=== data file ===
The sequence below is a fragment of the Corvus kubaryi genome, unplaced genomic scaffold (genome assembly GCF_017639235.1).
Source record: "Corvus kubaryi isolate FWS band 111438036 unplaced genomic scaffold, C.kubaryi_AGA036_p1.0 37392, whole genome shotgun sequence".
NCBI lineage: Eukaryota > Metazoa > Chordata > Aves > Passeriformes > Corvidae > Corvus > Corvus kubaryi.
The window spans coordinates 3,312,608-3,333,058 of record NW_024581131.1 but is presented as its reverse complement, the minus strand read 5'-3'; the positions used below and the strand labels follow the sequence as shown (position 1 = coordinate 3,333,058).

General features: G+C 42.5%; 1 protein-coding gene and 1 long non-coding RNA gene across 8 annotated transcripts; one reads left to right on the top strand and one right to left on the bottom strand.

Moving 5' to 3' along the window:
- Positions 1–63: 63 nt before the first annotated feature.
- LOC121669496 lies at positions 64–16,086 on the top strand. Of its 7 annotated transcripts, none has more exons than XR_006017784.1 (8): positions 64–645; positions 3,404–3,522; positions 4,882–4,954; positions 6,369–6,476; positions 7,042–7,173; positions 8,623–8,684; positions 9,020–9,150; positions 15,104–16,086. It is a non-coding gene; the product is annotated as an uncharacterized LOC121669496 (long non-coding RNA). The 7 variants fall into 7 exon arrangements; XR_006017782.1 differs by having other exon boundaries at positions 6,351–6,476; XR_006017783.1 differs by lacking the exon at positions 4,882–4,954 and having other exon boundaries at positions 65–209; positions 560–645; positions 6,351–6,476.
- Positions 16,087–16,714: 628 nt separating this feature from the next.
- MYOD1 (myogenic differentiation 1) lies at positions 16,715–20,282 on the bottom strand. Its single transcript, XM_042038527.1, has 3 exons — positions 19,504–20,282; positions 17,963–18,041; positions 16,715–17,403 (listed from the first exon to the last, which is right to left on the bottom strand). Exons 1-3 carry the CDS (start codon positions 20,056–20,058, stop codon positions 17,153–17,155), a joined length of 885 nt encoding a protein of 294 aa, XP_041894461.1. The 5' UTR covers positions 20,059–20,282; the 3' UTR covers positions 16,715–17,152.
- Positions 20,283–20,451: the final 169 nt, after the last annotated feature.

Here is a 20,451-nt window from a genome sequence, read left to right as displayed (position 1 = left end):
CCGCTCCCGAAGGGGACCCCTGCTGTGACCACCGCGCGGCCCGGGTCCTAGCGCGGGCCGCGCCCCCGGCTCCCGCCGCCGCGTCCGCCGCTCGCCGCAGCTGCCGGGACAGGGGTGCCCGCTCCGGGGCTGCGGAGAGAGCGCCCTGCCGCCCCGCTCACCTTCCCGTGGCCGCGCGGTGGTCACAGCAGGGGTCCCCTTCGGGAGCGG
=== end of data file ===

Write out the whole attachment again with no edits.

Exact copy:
The sequence below is a fragment of the Corvus kubaryi genome, unplaced genomic scaffold (genome assembly GCF_017639235.1).
Source record: "Corvus kubaryi isolate FWS band 111438036 unplaced genomic scaffold, C.kubaryi_AGA036_p1.0 37392, whole genome shotgun sequence".
NCBI lineage: Eukaryota > Metazoa > Chordata > Aves > Passeriformes > Corvidae > Corvus > Corvus kubaryi.
The window spans coordinates 3,312,608-3,333,058 of record NW_024581131.1 but is presented as its reverse complement, the minus strand read 5'-3'; the positions used below and the strand labels follow the sequence as shown (position 1 = coordinate 3,333,058).

General features: G+C 42.5%; 1 protein-coding gene and 1 long non-coding RNA gene across 8 annotated transcripts; one reads left to right on the top strand and one right to left on the bottom strand.

Moving 5' to 3' along the window:
- Positions 1–63: 63 nt before the first annotated feature.
- LOC121669496 lies at positions 64–16,086 on the top strand. Of its 7 annotated transcripts, none has more exons than XR_006017784.1 (8): positions 64–645; positions 3,404–3,522; positions 4,882–4,954; positions 6,369–6,476; positions 7,042–7,173; positions 8,623–8,684; positions 9,020–9,150; positions 15,104–16,086. It is a non-coding gene; the product is annotated as an uncharacterized LOC121669496 (long non-coding RNA). The 7 variants fall into 7 exon arrangements; XR_006017782.1 differs by having other exon boundaries at positions 6,351–6,476; XR_006017783.1 differs by lacking the exon at positions 4,882–4,954 and having other exon boundaries at positions 65–209; positions 560–645; positions 6,351–6,476.
- Positions 16,087–16,714: 628 nt separating this feature from the next.
- MYOD1 (myogenic differentiation 1) lies at positions 16,715–20,282 on the bottom strand. Its single transcript, XM_042038527.1, has 3 exons — positions 19,504–20,282; positions 17,963–18,041; positions 16,715–17,403 (listed from the first exon to the last, which is right to left on the bottom strand). Exons 1-3 carry the CDS (start codon positions 20,056–20,058, stop codon positions 17,153–17,155), a joined length of 885 nt encoding a protein of 294 aa, XP_041894461.1. The 5' UTR covers positions 20,059–20,282; the 3' UTR covers positions 16,715–17,152.
- Positions 20,283–20,451: the final 169 nt, after the last annotated feature.

Here is a 20,451-nt window from a genome sequence, read left to right as displayed (position 1 = left end):
CCGCTCCCGAAGGGGACCCCTGCTGTGACCACCGCGCGGCCCGGGTCCTAGCGCGGGCCGCGCCCCCGGCTCCCGCCGCCGCGTCCGCCGCTCGCCGCAGCTGCCGGGACAGGGGTGCCCGCTCCGGGGCTGCGGAGAGAGCGCCCTGCCGCCCCGCTCACCTTCCCGTGGCCGCGCGGTGGTCACAGCAGGGGTCCCCTTCGGGAGCGG